If there were an audiobook award for 'best of the year', Bryce Courtney's 'The Potato Factory' would get my vote, hands down. It has everything -- a compelling story, unforgetable characters, a plot with historical authenticity, and a narrator that can't be beat.
Scholars debate how historically accurate 'The Potato Factory' really is -- I personally knew very little about the founding of Australia, from its penal colony days, but in at least one sense, it doesn't matter. The story succeeds brilliantly, even if it were pure fiction. There is likewise debate about whether the book is anti-semitic -- as a Jew, I can't see any tinge of anti-Jewish feeling. Quite the contrary, in many instances. It's hardly a surprise that there were (and are) Jews of less than sterling character. Ikey Solomon, as portrayed by Courtney, is both lovable and dispicable, fully human and utterly fascinating. A man of his time, in a society that was very different from that which we live in today.
Special congratulations should go to Humphrey Bower, the narrator. Through a truly Dickensian cast of characters (including a cameo from the Boz himself!) from street urchins, to upper class Brits, through every element of British and then exiled-society in Van Damiens Land, men and women, adults and children, Bower does a masterful job of portrayal. Each voice is unique, each rings true. There oughta be Academy Awards for acting jobs like this one!
'The Potato Factory' is actually the first book of a trilogy that Courtney calls his gift to Australia. Having just finished listening to this first installment, I'm now on the hunt for the second and third books -- Audible would be doing an amazing service to its listeners if they also provided the next two. Having experienced the first, I can't imagine not wanting to hear the rest of the story as told by Courtney.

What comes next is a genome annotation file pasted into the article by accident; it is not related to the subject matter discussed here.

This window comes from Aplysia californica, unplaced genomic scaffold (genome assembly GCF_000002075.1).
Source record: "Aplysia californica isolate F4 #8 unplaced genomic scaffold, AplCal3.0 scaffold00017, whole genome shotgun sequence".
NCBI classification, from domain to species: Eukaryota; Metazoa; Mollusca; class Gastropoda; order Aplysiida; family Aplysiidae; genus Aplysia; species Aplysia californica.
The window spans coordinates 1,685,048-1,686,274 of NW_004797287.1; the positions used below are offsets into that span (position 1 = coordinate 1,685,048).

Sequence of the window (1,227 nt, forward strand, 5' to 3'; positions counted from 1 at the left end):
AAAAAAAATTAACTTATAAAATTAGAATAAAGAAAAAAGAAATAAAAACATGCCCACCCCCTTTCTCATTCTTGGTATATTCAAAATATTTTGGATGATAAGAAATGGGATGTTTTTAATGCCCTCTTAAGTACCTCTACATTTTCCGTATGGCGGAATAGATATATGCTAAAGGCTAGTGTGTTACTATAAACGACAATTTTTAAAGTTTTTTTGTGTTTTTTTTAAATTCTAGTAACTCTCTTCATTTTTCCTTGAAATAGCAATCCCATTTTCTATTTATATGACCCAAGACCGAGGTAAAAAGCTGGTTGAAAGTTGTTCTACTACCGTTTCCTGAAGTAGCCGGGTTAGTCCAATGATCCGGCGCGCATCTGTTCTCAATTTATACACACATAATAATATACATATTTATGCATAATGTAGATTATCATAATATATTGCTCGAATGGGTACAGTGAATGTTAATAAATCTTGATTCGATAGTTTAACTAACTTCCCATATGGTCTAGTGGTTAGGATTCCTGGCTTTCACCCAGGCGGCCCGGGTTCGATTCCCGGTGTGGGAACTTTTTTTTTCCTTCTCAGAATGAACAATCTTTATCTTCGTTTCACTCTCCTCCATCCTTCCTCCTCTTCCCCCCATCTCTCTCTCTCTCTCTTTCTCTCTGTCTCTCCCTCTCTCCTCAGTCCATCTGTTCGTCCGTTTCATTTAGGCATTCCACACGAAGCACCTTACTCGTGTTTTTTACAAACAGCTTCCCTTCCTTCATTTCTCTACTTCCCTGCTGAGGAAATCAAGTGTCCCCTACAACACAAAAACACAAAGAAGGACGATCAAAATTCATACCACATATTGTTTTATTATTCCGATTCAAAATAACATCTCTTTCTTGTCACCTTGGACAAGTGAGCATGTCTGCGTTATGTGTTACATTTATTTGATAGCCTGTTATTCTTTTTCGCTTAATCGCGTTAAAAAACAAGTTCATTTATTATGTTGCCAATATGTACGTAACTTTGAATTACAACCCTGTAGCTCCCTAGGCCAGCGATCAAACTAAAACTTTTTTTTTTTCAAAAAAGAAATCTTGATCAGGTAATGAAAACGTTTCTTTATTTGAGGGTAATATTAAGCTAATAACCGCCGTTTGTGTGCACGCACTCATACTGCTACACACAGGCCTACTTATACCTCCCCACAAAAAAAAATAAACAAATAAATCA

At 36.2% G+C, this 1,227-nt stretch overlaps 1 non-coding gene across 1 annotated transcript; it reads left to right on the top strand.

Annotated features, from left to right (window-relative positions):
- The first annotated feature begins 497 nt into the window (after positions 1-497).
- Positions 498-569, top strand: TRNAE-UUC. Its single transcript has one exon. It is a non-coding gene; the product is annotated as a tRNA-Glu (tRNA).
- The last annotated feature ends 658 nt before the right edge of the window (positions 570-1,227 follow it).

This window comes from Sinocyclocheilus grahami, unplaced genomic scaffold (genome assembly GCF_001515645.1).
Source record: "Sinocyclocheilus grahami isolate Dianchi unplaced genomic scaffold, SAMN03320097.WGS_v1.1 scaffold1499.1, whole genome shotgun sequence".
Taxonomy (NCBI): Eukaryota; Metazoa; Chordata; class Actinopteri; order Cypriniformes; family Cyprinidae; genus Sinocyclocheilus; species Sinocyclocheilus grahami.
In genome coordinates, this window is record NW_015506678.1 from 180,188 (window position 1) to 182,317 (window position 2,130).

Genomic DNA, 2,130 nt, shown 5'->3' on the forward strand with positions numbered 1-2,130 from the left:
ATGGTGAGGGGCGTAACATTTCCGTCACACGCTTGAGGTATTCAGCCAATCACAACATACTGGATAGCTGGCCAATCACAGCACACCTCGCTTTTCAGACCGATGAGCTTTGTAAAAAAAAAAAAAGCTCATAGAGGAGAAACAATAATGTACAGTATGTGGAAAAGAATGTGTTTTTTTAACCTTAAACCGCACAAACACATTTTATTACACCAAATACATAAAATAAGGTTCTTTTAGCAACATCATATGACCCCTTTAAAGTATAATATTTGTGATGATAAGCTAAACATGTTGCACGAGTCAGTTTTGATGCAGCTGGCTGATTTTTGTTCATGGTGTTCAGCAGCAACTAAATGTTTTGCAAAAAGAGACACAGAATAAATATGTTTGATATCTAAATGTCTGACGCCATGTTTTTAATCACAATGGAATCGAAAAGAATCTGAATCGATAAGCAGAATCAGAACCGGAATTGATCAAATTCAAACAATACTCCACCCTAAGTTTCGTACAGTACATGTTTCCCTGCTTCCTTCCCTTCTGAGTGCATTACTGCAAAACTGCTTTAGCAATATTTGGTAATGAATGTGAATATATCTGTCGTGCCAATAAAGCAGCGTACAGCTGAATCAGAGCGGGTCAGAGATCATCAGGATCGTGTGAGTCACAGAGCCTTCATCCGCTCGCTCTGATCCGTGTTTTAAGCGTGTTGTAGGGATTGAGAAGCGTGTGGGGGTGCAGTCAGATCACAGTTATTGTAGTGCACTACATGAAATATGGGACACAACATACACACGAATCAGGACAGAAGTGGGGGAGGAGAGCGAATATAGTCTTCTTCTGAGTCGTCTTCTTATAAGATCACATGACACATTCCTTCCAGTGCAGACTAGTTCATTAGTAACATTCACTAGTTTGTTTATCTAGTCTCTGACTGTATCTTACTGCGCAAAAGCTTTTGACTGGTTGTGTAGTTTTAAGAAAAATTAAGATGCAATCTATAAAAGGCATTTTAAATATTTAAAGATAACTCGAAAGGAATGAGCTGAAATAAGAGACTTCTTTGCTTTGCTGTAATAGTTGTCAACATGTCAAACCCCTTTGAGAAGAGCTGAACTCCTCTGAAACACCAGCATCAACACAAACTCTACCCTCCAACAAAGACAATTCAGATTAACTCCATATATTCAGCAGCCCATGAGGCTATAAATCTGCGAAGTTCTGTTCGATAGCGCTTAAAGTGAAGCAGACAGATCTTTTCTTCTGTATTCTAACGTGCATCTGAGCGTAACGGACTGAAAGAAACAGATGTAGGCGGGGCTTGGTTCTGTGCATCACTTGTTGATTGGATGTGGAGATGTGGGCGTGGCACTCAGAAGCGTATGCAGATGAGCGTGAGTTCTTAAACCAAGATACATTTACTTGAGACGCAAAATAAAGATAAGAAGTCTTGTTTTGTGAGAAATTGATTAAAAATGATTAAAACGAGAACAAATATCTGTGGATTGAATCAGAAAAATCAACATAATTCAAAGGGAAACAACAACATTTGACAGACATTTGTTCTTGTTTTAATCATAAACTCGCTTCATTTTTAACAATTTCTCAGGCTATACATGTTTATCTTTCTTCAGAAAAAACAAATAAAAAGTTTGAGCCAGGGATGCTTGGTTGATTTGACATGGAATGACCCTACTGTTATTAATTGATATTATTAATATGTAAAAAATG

Don't miss this classic tale. "The Potato Factory" has it all -- audiobooks just don't get any better than this.
Tangential, eclectic, avid listener... favorite book is the one currently in ear.
A woven tapestry tale with the bawdy, tender, joyous and horrific. He opens the slums of London and the prisioner deportations to Tasmania to our view. You learn history in passing but more important meet characters so complex, that I felt I knew them... almost as friends who shared what they had learned from life. It is a hard book to put down, but does include a great deal of profanity, whores, multiple graphic sexual events and violence. With all the good in it, I still strongly wouldn't recommend for a teen reader or tender spirited soul.
Author of romance and women's fiction, violinist and horse trainer.
I've not read the print version.
Excellent reader. He portrays the various characters well.
I read quite a bit of historical fiction, but this is such a violent story, I'm not sure I'm actually glad to have read it. Not that it isn't good. It's well done. But some of the descriptions I wish I could expunge from my memory. I could have lived the rest of my life without the particularly graphic and violent visuals this author is so proficient at writing.
I'm not naive and I am pretty tough minded, but beware. The pictures this author paints are not easily forgotten.
I did feel the ending gave enough hope to make me want to read more of this series, but it's going to be a while.
Daily Dog Walker and LONG Silicon Valley commutes, so I gulp through and love lotsa books, especially literary fiction and Mystery.